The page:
Corbett, D and Warner, M (2009) Electromechanical elongation of nematic elastomers for actuation. Sensors and Actuators A: Physical, 149 (1). 120 - 129.
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In classical electrostriction the Maxwell stress caused by the charging of electrodes attached to a solid’s surfaces causes contraction along the field direction and hence elongation in the two directions in the plane of the electrodes. We discuss the opposite possibility, that is where a nematic elastomer (the working solid) would shrink in the plane and lengthen along the field direction. The mechanism is by electrically induced rotation of the nematic director which determines the long dimension of the elastomer. Theory finds such a non-classical response only if the dielectric anisotropy exceeds the shape anisotropy, whereupon the Maxwell stress is overcome by the reduction in energy on redirecting the solid’s most polarisable direction along the applied field. We thereby suggest an alternative to the usual electrostrictive actuation paradigm in that in-plane contraction arises.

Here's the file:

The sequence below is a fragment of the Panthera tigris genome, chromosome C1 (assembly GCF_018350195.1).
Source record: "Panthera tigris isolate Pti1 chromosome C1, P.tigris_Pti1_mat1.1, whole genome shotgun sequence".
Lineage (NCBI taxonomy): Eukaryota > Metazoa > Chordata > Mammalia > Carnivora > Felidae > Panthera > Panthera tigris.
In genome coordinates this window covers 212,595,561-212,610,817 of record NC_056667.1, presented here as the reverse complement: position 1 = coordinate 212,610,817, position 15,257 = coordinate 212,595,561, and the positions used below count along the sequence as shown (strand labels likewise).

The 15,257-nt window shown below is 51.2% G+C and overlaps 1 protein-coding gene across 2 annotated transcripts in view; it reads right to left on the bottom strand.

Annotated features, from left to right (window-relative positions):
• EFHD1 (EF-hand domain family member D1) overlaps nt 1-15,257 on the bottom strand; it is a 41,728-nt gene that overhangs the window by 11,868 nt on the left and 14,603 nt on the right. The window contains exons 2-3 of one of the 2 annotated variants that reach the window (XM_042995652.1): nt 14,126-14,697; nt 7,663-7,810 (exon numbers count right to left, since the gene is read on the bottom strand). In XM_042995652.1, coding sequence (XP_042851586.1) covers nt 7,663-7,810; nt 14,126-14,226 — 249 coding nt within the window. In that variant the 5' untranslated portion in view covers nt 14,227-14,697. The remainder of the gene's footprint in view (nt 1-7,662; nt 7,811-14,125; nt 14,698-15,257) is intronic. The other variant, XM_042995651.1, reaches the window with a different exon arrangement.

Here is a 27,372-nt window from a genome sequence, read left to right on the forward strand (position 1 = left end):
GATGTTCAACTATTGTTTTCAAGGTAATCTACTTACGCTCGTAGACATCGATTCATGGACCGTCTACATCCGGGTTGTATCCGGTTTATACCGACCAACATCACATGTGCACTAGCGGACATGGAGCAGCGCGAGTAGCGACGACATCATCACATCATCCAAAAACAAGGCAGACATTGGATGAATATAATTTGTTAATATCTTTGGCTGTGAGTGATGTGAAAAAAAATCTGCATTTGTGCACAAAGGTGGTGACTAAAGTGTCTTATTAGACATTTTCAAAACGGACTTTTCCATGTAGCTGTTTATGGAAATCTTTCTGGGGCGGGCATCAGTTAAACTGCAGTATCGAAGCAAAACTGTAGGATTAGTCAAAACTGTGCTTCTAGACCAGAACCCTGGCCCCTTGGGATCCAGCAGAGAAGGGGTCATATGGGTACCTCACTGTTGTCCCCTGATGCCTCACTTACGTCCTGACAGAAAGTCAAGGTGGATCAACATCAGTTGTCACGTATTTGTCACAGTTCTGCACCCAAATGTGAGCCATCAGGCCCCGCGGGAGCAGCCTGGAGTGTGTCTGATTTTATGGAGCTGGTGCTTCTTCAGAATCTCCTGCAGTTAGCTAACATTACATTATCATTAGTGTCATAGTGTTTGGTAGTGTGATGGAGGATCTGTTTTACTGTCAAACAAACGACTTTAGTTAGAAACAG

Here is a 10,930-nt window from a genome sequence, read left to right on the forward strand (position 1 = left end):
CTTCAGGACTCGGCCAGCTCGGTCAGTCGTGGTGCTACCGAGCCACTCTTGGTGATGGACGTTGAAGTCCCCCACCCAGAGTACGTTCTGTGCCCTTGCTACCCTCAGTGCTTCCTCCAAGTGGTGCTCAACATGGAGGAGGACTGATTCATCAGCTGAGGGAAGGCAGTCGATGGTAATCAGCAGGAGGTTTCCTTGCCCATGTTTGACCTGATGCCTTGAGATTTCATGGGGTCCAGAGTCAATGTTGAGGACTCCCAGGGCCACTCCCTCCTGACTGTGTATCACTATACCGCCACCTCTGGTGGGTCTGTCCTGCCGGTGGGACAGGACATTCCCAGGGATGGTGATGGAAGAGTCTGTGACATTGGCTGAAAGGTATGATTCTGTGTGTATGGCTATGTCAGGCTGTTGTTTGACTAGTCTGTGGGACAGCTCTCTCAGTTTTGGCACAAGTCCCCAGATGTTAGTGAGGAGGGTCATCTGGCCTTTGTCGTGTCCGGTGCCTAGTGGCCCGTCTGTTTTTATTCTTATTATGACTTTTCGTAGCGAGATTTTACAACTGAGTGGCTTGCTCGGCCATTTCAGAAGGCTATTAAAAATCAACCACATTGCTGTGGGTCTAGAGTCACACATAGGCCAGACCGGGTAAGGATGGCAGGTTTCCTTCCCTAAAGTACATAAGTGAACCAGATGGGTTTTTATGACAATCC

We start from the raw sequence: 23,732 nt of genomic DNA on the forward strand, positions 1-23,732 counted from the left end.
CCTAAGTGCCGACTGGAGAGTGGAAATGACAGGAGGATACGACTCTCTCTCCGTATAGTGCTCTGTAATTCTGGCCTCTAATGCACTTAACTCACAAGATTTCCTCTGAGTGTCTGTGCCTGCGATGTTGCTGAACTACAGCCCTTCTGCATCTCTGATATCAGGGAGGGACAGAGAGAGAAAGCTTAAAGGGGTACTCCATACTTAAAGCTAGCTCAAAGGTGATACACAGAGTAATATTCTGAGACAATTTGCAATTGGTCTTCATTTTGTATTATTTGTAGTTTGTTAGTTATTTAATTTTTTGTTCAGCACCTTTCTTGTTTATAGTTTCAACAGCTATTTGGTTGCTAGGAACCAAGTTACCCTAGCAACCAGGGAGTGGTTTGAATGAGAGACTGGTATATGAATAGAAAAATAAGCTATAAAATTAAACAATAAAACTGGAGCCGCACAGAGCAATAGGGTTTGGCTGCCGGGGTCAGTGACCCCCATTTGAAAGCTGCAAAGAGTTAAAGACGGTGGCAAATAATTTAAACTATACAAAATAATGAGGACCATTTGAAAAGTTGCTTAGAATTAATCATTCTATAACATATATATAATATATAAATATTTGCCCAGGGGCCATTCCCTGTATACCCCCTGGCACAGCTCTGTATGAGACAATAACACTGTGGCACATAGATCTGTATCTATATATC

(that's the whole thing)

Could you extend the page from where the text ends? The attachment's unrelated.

|Uncontrolled Keywords:||Actuators; Compliant electrodes; Electrostrictive polymers; Nematic elastomers|
|Subjects:||Analytical Science > Nanotechnology for sensing and actuating|
Material Science > Nanostructured materials
|Deposited On:||09 Apr 2009 12:14|
|Last Modified:||09 Apr 2009 12:14|
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